GNS Science warns we would only have 45 minutes to prepare and evacuate for an oncoming Kermadec tsunami.
New Zealand was shocked awake on Sunday morning after Civil Defence issued a beach and marine tsunami warning following a M7.4 earthquake in the Kermadec Islands region.
Fortunately this was withdrawn just minutes later. However a strong quake swarm continues to thump the ocean northeast of Auckland, aftershocks of the main event.
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Speaking to Newshub on Monday, GNS Science duty seismologist Dr John Ristau warns we need to remember large earthquakes can occur at any time.
"It is well known that earthquakes occurring in the Kermadec region have the potential to generate tsunamis," he says.
"Travel time would be affected by the location of the earthquake epicentre. At the southern end of the Kermadec region, it could be as little as 45 minutes. Further north, it would be about two hours.
"The most vulnerable parts would be the parts along the northern coast nearest to the epicentre, ie Northland/Auckland/Bay of Plenty/East Cape. If the earthquake is large enough, the entire coast of New Zealand would be threatened to varying degrees."
Dr Ristau says an earthquake in a similar location would probably need to be in the high M7.0s to produce a tsunami large enough to be a threat to New Zealand.
"Sunday's earthquake did generate a very small tsunami at Raoul Island - about 0.1m at the two tsunami gauges operated by the GeoNet project on the Island," he says.
Why is the Kermadec region so dangerous?
A subduction zone is where two tectonic plates collide, pushing one under the other and causing enormous forces to build up until they're released in an earthquake.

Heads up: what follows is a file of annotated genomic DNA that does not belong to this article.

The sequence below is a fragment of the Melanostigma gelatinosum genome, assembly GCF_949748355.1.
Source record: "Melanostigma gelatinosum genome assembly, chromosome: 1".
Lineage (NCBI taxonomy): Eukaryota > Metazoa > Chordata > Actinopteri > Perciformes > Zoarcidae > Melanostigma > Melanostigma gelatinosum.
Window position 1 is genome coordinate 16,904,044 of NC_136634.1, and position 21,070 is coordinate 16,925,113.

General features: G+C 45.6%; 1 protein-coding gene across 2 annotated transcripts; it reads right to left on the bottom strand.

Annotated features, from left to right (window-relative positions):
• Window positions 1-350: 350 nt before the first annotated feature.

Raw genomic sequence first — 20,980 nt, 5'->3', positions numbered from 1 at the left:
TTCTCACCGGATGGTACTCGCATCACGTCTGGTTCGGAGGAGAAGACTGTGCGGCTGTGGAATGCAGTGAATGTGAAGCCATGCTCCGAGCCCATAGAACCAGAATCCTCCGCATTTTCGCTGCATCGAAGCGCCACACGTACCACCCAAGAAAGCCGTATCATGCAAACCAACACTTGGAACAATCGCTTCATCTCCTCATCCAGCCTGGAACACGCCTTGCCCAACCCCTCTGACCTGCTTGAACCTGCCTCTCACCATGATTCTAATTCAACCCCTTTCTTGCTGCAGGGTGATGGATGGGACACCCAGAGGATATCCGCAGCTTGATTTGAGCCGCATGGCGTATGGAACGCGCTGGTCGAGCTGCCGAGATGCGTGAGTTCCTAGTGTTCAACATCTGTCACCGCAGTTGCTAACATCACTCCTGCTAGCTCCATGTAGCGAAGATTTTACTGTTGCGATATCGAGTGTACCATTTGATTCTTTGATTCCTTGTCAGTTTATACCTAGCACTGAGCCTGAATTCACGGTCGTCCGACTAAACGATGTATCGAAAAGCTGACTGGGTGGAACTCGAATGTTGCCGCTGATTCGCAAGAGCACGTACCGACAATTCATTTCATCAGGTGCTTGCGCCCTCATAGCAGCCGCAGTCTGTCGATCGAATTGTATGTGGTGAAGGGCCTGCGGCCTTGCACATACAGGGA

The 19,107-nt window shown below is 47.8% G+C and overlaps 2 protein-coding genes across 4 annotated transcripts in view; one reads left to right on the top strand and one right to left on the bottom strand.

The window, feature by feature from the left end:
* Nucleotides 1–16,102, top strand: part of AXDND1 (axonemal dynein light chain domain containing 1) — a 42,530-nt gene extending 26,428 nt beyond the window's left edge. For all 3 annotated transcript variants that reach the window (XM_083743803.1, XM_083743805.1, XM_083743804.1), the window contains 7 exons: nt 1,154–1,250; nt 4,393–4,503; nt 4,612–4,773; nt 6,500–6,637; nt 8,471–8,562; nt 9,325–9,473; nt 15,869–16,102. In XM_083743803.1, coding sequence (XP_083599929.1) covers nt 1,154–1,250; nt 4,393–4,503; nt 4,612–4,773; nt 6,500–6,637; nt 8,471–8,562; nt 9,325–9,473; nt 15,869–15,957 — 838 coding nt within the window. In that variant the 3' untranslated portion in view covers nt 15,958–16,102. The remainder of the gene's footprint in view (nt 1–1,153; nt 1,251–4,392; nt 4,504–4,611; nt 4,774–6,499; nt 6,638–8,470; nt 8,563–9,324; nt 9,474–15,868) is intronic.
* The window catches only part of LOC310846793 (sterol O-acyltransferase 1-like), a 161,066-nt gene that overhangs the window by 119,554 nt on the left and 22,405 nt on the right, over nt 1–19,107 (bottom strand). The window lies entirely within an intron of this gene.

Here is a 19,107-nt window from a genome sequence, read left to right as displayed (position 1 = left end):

The Kermadec Trench's subduction zone extends from the Hikurangi Plateau, just north of New Zealand, to the north past Raoul Island.
"In the region of Sunday's earthquake it's about 30 percent faster than that of the Hikurangi subduction zone. This means it is subducting at about 55cm each year," Dr Ristau says.
"US Geological Survey figures show that over the past 10 years, there were 70 quakes of M6 and above in the Kermadec-Tonga Trench. This is more active than the New Zealand mainland, but less active than regions such as Japan and Papua New Guinea."
How can we stay safe?
"Distant earthquakes may not be widely felt here in New Zealand, so it's important that people know the correct actions to take and how to stay informed - via radio, Emergency Mobile Alerts, social media, and the Ministry of Civil Defence and Emergency Management website," Dr Ristau says.
"Make sure you follow all Civil Defence instructions, and if a warning is issued, get to higher ground immediately. You can check out Civil Defence's website for tsunami safety tips.
"How will you know to evacuate? If you are near the coast and feel an earthquake that is long or strong - get gone. Don't wait for an official warning. Get to higher ground immediately. Walking or biking is the best mode of transport to avoid road congestion."